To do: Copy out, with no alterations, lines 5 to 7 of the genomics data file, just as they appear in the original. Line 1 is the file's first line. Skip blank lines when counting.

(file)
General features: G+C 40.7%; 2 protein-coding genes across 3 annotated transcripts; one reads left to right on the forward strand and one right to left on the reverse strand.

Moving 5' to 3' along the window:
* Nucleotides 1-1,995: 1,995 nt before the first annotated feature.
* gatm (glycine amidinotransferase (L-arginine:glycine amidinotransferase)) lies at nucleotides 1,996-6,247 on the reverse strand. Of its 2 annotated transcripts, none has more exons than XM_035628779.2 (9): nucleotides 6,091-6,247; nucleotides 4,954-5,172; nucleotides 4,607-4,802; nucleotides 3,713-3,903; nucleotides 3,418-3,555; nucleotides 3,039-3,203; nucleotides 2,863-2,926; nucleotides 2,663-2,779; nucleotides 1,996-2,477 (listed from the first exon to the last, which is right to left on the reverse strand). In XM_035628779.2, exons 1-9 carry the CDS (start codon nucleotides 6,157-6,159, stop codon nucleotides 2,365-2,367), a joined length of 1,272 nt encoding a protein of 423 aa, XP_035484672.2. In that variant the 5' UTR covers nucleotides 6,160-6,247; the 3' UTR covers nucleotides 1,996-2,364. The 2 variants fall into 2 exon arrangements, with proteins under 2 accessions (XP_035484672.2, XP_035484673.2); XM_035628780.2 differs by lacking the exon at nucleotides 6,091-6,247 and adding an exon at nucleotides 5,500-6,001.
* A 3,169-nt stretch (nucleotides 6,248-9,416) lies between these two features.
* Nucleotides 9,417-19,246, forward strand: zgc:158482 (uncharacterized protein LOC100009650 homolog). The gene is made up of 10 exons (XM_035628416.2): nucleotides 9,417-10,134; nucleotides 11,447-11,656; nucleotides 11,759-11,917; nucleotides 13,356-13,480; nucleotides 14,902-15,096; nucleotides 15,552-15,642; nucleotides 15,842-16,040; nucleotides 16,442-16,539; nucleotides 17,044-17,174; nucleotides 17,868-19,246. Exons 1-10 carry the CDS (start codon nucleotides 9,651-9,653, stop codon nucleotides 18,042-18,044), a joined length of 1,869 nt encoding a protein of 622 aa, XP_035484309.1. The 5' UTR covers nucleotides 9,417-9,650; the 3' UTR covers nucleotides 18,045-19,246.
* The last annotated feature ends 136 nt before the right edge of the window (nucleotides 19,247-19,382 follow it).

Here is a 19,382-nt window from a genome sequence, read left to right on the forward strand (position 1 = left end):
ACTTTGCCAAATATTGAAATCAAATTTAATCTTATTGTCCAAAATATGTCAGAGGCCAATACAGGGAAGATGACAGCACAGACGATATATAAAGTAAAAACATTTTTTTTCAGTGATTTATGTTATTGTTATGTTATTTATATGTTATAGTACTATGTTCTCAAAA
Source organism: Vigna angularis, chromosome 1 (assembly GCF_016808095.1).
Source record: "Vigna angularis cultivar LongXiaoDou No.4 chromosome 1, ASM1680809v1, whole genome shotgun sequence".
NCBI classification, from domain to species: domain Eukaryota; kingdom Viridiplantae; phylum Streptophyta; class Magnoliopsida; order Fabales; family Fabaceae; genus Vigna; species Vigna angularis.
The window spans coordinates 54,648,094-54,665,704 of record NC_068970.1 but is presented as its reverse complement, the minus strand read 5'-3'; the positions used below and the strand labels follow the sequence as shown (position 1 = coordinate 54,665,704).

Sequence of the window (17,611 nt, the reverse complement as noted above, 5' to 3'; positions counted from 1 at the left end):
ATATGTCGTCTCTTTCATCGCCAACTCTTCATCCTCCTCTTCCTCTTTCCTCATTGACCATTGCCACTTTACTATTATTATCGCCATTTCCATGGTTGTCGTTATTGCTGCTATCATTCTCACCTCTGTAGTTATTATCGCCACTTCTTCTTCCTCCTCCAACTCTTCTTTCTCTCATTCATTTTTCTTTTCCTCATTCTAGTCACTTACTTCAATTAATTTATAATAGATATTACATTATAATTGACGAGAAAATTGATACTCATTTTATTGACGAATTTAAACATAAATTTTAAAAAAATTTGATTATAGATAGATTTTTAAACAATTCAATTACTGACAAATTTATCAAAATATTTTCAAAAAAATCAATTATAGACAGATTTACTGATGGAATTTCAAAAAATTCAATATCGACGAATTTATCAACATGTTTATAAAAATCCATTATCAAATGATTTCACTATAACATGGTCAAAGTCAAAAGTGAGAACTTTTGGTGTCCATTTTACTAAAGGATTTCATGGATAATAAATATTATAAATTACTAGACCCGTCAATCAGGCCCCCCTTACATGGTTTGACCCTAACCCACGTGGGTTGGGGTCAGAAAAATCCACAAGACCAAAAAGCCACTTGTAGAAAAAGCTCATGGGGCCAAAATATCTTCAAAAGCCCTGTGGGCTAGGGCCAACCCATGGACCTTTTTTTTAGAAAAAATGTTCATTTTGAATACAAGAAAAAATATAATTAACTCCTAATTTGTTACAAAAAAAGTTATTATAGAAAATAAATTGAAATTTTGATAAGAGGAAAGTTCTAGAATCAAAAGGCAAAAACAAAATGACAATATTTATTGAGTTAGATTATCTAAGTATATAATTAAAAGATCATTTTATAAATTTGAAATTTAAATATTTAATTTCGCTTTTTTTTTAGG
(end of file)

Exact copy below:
* A 3,169-nt stretch (nucleotides 6,248-9,416) lies between these two features.
* Nucleotides 9,417-19,246, forward strand: zgc:158482 (uncharacterized protein LOC100009650 homolog). The gene is made up of 10 exons (XM_035628416.2): nucleotides 9,417-10,134; nucleotides 11,447-11,656; nucleotides 11,759-11,917; nucleotides 13,356-13,480; nucleotides 14,902-15,096; nucleotides 15,552-15,642; nucleotides 15,842-16,040; nucleotides 16,442-16,539; nucleotides 17,044-17,174; nucleotides 17,868-19,246. Exons 1-10 carry the CDS (start codon nucleotides 9,651-9,653, stop codon nucleotides 18,042-18,044), a joined length of 1,869 nt encoding a protein of 622 aa, XP_035484309.1. The 5' UTR covers nucleotides 9,417-9,650; the 3' UTR covers nucleotides 18,045-19,246.
* The last annotated feature ends 136 nt before the right edge of the window (nucleotides 19,247-19,382 follow it).